The difficult process of finding asylum for fixers, translators and other allies in Iraq and Afghanistan whose lives are now threatened for working with the U.S.:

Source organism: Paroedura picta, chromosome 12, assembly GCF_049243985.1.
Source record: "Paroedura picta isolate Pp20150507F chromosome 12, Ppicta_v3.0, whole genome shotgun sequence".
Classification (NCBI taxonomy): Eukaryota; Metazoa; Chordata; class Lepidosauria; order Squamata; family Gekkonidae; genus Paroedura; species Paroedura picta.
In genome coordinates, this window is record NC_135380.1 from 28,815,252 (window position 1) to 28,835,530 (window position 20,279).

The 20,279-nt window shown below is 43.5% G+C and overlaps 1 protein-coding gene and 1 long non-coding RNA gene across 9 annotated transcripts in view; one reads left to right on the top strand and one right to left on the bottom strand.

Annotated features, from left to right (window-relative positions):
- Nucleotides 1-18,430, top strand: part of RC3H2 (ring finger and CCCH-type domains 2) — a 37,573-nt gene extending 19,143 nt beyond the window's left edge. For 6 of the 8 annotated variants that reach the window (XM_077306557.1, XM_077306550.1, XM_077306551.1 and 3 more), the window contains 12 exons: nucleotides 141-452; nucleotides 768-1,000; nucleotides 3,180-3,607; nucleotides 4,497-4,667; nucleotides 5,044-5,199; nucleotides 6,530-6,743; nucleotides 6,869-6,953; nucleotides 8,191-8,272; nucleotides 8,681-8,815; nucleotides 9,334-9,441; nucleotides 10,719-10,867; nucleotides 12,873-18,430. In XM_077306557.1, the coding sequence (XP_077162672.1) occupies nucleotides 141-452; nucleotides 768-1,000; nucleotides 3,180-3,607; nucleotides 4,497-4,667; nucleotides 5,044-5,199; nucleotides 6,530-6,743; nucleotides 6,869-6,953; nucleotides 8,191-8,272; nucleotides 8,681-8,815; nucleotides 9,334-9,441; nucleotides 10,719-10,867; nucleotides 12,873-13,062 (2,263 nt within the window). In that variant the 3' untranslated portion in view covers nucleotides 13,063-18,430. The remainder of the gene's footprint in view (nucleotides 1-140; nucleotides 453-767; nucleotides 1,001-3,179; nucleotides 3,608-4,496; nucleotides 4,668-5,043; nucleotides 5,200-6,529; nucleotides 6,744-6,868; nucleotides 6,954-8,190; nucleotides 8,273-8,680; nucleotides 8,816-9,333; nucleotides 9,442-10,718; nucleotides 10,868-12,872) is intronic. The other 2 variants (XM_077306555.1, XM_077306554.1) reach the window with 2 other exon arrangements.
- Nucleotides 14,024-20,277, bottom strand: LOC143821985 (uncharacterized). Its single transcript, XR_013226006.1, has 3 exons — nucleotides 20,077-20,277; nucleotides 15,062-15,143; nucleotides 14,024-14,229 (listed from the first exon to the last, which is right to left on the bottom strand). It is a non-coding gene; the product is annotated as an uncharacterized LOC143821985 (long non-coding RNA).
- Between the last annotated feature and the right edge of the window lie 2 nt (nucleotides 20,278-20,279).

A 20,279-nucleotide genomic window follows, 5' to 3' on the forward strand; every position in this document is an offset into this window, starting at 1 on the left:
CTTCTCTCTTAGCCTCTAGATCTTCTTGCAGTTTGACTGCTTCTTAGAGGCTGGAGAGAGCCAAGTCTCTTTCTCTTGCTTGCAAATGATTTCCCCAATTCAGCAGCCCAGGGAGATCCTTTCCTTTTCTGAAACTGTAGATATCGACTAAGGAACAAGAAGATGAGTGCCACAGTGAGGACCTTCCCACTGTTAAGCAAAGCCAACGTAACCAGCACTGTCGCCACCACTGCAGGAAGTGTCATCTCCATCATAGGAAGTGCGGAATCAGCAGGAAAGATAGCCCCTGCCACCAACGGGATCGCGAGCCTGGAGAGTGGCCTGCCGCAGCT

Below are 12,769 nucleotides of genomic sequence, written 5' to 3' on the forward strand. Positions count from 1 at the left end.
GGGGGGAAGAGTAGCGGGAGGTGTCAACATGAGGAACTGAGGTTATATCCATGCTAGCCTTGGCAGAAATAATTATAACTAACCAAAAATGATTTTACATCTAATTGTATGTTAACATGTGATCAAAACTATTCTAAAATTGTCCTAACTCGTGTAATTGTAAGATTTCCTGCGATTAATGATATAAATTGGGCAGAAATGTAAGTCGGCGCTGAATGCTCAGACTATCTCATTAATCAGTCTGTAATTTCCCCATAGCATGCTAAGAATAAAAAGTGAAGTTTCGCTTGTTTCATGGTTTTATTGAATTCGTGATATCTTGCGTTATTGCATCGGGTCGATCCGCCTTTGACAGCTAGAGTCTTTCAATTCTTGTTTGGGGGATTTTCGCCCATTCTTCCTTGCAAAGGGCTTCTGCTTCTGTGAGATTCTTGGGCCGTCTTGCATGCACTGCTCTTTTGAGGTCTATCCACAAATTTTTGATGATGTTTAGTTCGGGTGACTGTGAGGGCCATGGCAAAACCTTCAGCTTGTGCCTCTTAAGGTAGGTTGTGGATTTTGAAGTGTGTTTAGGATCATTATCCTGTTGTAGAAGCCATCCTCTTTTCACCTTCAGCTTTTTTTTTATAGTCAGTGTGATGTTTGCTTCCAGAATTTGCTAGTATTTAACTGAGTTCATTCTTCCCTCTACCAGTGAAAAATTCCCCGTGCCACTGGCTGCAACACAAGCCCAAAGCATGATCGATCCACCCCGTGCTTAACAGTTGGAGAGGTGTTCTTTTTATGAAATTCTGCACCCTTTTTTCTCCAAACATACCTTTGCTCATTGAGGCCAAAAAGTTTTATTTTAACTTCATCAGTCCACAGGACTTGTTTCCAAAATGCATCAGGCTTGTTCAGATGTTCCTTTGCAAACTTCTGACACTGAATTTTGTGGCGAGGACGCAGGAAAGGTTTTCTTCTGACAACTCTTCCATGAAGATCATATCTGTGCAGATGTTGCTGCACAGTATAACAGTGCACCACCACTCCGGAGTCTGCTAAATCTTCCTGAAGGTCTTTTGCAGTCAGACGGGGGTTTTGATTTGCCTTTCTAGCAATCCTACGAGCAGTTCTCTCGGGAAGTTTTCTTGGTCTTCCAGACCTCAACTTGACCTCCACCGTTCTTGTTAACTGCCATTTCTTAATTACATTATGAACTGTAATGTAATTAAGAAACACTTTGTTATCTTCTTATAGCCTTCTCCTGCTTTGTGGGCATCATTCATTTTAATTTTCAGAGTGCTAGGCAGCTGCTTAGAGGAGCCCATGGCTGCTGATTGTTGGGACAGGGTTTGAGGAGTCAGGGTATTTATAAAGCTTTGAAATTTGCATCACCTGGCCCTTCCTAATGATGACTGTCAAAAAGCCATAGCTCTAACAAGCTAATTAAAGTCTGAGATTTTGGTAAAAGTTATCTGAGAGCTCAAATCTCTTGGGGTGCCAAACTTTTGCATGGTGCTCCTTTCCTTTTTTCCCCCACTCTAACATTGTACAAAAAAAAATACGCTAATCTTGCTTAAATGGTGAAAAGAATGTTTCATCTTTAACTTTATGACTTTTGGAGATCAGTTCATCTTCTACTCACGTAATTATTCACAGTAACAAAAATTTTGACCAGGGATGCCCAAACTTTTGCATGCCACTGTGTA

“We were told it would take a while, but it’s been more than three years, and we can’t even get an update on his status,” says Kinsella, a Princeton grad who’s now at Berkeley Law School, preparing to become a Marine judge advocate. He decided to be a lawyer after his 2010 Afghan tour, at least partly to guide Mohammad and others like him through the visa process, which he describes as Kafkaesque. “First, ‘terps need a mentor, an officer they work for, to go out and spend months getting letters of recommendation, and logging every death threat they get,” Kinsella says. Then, if the officer is still in-country when the application is completed, they need him to bird-dog its progress at the embassy, lest it languish on someone’s desk or be dismissed by one of the clerks. If it passes muster there, it goes to Washington, D.C., for a months-long crawl at the National Visa Center, then an endless and redundant series of background checks by the CIA, FBI, and Department of Homeland Security, any of which can, and do, spike the application for a misspelled name or wrong date. When, or if, it finally runs the gauntlet there, it bounces back to Kabul for further review, including cross-examinations of the applicant and his family. “It’s completely insane – these guys get constantly vetted while they’re working for us,” says Kinsella. “They’re given counter-intelligence tests every few months to keep their security clearance. Also, they’ve had years to kill Americans on base, and not one of them ever has.”